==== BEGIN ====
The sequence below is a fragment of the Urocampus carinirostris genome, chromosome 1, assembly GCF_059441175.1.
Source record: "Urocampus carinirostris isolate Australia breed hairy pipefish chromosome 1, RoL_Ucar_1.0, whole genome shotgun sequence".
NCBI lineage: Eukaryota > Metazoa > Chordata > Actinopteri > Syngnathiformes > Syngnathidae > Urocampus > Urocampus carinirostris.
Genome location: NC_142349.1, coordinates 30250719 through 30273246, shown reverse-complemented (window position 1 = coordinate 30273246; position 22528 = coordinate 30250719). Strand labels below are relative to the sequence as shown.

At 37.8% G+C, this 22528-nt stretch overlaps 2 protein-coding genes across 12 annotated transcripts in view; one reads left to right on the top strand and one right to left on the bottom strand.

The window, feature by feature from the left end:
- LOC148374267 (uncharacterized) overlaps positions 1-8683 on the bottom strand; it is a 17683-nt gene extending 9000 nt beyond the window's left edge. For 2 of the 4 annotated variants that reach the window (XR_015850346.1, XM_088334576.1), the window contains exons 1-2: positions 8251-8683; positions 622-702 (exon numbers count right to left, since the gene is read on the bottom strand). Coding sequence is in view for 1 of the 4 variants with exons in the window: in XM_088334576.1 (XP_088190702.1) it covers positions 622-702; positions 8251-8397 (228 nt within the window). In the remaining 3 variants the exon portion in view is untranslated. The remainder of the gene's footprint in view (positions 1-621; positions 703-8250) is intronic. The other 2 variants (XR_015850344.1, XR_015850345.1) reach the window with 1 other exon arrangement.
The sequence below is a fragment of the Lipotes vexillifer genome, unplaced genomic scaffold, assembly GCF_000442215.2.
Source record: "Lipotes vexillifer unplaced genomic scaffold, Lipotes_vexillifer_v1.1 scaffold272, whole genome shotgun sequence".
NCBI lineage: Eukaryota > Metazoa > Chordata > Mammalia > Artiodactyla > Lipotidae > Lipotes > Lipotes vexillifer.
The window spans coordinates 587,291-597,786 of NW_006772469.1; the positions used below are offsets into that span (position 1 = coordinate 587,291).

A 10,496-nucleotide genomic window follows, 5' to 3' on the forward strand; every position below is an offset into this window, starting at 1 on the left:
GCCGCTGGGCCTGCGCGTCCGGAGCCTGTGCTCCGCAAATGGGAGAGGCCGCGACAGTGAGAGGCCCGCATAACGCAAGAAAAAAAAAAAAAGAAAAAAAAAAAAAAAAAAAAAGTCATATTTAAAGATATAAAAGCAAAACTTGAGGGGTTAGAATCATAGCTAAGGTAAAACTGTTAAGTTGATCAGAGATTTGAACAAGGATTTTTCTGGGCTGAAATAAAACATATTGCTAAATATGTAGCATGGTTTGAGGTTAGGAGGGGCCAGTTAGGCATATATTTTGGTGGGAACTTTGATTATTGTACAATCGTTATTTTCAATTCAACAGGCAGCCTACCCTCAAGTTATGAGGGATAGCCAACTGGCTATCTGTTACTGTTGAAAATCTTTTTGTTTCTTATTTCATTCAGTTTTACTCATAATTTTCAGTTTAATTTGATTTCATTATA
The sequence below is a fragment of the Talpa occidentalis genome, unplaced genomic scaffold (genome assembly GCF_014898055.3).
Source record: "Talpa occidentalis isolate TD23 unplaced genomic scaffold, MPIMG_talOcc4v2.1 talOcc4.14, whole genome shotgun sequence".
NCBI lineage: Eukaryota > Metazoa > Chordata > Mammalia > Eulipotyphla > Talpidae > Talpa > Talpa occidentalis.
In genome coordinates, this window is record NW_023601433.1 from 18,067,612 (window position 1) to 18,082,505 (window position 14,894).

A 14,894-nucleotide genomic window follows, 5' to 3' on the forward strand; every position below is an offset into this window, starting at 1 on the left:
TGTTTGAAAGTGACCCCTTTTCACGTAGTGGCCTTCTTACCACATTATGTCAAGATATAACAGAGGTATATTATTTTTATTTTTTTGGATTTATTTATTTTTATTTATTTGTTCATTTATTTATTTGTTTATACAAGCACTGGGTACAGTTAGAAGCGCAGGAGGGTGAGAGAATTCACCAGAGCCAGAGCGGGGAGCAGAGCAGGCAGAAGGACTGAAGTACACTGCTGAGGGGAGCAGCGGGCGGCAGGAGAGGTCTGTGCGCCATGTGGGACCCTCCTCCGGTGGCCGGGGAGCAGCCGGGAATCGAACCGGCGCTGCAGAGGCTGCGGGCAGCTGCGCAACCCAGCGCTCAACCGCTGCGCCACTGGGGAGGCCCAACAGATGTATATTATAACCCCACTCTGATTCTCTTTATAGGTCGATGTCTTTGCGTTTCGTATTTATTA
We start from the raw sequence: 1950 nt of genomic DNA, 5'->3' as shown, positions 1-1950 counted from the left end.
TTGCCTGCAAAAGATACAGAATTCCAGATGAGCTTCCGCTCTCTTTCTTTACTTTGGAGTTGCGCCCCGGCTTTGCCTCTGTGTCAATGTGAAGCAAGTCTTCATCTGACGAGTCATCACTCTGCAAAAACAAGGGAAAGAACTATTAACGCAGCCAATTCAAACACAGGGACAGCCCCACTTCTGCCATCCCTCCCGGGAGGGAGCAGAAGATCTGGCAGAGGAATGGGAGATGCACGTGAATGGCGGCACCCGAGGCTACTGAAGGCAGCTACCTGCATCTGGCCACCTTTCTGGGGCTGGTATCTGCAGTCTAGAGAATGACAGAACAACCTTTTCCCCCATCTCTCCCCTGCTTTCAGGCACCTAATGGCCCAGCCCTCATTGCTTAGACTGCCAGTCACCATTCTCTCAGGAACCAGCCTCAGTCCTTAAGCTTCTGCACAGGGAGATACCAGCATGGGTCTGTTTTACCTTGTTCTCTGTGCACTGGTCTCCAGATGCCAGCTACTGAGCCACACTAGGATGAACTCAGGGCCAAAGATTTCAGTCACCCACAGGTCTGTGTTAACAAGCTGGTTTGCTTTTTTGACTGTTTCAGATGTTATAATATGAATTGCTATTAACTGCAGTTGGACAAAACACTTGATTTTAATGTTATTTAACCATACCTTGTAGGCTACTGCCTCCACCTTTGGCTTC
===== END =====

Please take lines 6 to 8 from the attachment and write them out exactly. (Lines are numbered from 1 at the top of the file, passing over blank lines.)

The window, feature by feature from the left end:
- LOC148374267 (uncharacterized) overlaps positions 1-8683 on the bottom strand; it is a 17683-nt gene extending 9000 nt beyond the window's left edge. For 2 of the 4 annotated variants that reach the window (XR_015850346.1, XM_088334576.1), the window contains exons 1-2: positions 8251-8683; positions 622-702 (exon numbers count right to left, since the gene is read on the bottom strand). Coding sequence is in view for 1 of the 4 variants with exons in the window: in XM_088334576.1 (XP_088190702.1) it covers positions 622-702; positions 8251-8397 (228 nt within the window). In the remaining 3 variants the exon portion in view is untranslated. The remainder of the gene's footprint in view (positions 1-621; positions 703-8250) is intronic. The other 2 variants (XR_015850344.1, XR_015850345.1) reach the window with 1 other exon arrangement.
The sequence below is a fragment of the Lipotes vexillifer genome, unplaced genomic scaffold, assembly GCF_000442215.2.